Technically, I’m a pescatarian. I’ve oscillated between vegetarianism and pescatarianism since I was 17.
I believe people should consume less meat, or at least consider where their food is coming from. Yet, I also recognize much more than when I was younger the politics of food. Not everyone has access to healthy, complete diets without meat. This is especially true, as granola hipsters like myself drive up the demand and prices for quinoa, tofu, and other wholesome meal items.
It frustrates me when people ignore the conditions of the meat industry, or the effects of factory farming on animal welfare and the environment. I also know that no one has a perfect solution to these issues. The world food situation is complicated. There is no one, quick fix across cultures, geographic boundaries, or economies. I think learning about these issues is important, but it is an endeavour fraught with emotion. While Jonathan Safran Foer’s book Eating Animals was a beautiful, meaningful analysis of what it means to be an omnivore in the 21st century, it was also a tremendously difficult read. It’s a glimpse at reality, which makes it all the more graphic. Further, breaking bread is an intimate act: the Netflix documentary series Cooked made me think more about the social complexity of food. It’s wrapped up in emotion and nostalgia; the smell of turkey on Thanksgiving will always stir up emotions for me.
I tend to think in absolutes. Lately though, I’m trying to remember the importance of existing in moderation. While I don’t necessarily subscribe to all of Aristotle’s philosophies (even on ethics), his theory on the golden mean is thought-provoking. To reference Wikipedia (in all its omniscience): “In philosophy, especially that of Aristotle, the golden mean is the desirable middle between two extremes, one of excess and the other of deficiency.” I’m exploring moderation in my life more. Not being overly strict, not being complacent, but striving for a middle ground. Sometimes I feel bad that I indulge in eating fish at all; other times I happily eat sushi with my partner, or turkey on holidays.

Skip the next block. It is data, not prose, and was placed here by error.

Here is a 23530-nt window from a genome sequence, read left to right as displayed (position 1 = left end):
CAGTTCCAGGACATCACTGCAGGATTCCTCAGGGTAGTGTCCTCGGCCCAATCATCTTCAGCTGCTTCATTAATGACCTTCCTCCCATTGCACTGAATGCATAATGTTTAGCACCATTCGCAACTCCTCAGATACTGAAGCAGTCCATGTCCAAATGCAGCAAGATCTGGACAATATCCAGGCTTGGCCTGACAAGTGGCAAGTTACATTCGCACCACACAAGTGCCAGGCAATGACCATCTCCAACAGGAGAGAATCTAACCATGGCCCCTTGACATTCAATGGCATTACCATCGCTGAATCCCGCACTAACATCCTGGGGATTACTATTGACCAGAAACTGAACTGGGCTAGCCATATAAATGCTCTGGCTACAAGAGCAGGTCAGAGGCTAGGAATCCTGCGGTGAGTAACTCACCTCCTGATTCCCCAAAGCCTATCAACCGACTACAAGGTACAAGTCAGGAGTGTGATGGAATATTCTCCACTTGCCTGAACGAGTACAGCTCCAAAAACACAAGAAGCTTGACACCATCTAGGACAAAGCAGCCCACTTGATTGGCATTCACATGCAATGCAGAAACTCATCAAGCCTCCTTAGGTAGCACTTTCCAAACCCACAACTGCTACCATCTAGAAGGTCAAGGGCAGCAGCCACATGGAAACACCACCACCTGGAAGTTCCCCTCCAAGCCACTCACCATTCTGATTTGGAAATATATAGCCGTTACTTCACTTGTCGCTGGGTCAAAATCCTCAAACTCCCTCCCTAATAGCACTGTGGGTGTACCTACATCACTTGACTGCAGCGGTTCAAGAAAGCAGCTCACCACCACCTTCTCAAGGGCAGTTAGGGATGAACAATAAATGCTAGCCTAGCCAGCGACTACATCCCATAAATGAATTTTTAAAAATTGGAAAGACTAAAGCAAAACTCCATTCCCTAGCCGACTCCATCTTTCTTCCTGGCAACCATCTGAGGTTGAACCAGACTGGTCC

With that in mind, I recently made a roast chicken! My partner doesn’t eat red meat, but is an ardent lover of fish and poultry. And after all, Martha Stewart once said that roast chicken is among the greatest tests of a chef’s abilities. Wanting to prove my prowess and treat my partner to some poultry, I set to work.
I popped over to Pasture to Plate to get my 4 lb-chicken. The butcher located on Commercial Drive is all about transparency and organic, ethically raised meat. I’m not about to abandon pescatarianism to eat at KFC; but I don’t mind indulging in some ethically raised poultry every once in a while. The bb chicken was plump and lovely, and the butchers gave me helpful tips.
I’ve never cooked any poultry before, let alone a whole roast chicken. This endeavour proved I take after my mother in cooking anxiety. I washed my hands so many times, my fingers quickly turned into prunes.
I rinsed off a whole lemon, grabbed fresh rosemary sprigs, and cracked some sea salt and pepper onto the bird. After thoroughly washing my hands in between handling the chicken, I popped the poultry into a preheated oven (at 450°).
From there, cooking the bird doesn’t require much. Get some roasted potatoes a-cookin’, make up a salad, and wait for the chicken to cook through. If the bird has been raised well, it won’t dry out. Just make sure there are no hints of pink anywhere in the bird—slice through to check. If there are traces of pink or red, toss it back in the oven. I probably cooked my chicken for about 70 minutes, and it was still beautifully juicy when it was done.
Lemon and rosemary is a classic combination. Alternatively, try an onion, these 11 ways to flavour roast chicken (via Food & Wine), or just simple salt ‘n’ pepper.
Diets are elastic and evolving. I’m generally vegetarian and pescatarian (if not vegan) from day to day, but the occasional roast chicken with someone I love isn’t a guilty indulgence. I’m still exploring food and my relationship with it. My goal is to always consume thoughtfully—I think that’s as ethically as I can expect myself to eat.
What are your thoughts on meat / no-meat? And, if you eat meat, what’s your favourite way to roast chicken?